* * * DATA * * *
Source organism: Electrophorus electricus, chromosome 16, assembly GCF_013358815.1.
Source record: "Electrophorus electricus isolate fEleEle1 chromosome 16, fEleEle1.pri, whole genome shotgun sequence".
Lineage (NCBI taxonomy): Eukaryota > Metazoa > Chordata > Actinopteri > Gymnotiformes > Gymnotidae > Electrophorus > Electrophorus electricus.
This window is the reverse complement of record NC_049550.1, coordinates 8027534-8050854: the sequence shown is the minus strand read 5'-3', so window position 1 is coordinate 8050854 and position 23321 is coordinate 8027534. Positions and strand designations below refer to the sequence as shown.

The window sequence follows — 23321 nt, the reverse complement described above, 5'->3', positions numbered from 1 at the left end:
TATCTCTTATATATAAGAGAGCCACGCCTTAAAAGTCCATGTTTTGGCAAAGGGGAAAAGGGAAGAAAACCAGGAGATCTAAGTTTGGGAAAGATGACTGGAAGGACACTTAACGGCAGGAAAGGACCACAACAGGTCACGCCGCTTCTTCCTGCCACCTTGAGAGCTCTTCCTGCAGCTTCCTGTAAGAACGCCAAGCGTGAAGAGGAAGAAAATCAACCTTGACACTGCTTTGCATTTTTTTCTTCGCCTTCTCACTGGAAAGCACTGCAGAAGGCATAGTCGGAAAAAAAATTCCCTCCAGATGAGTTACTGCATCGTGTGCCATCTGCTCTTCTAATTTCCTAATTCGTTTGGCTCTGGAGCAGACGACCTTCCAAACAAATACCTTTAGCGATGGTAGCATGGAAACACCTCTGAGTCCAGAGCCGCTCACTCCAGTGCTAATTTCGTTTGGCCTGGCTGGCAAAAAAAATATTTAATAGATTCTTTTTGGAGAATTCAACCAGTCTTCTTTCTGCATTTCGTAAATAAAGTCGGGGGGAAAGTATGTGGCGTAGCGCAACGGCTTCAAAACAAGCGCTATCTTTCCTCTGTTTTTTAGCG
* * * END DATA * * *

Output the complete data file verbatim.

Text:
Source organism: Electrophorus electricus, chromosome 16, assembly GCF_013358815.1.
Source record: "Electrophorus electricus isolate fEleEle1 chromosome 16, fEleEle1.pri, whole genome shotgun sequence".
Lineage (NCBI taxonomy): Eukaryota > Metazoa > Chordata > Actinopteri > Gymnotiformes > Gymnotidae > Electrophorus > Electrophorus electricus.
This window is the reverse complement of record NC_049550.1, coordinates 8027534-8050854: the sequence shown is the minus strand read 5'-3', so window position 1 is coordinate 8050854 and position 23321 is coordinate 8027534. Positions and strand designations below refer to the sequence as shown.

The window sequence follows — 23321 nt, the reverse complement described above, 5'->3', positions numbered from 1 at the left end:
TATCTCTTATATATAAGAGAGCCACGCCTTAAAAGTCCATGTTTTGGCAAAGGGGAAAAGGGAAGAAAACCAGGAGATCTAAGTTTGGGAAAGATGACTGGAAGGACACTTAACGGCAGGAAAGGACCACAACAGGTCACGCCGCTTCTTCCTGCCACCTTGAGAGCTCTTCCTGCAGCTTCCTGTAAGAACGCCAAGCGTGAAGAGGAAGAAAATCAACCTTGACACTGCTTTGCATTTTTTTCTTCGCCTTCTCACTGGAAAGCACTGCAGAAGGCATAGTCGGAAAAAAAATTCCCTCCAGATGAGTTACTGCATCGTGTGCCATCTGCTCTTCTAATTTCCTAATTCGTTTGGCTCTGGAGCAGACGACCTTCCAAACAAATACCTTTAGCGATGGTAGCATGGAAACACCTCTGAGTCCAGAGCCGCTCACTCCAGTGCTAATTTCGTTTGGCCTGGCTGGCAAAAAAAATATTTAATAGATTCTTTTTGGAGAATTCAACCAGTCTTCTTTCTGCATTTCGTAAATAAAGTCGGGGGGAAAGTATGTGGCGTAGCGCAACGGCTTCAAAACAAGCGCTATCTTTCCTCTGTTTTTTAGCG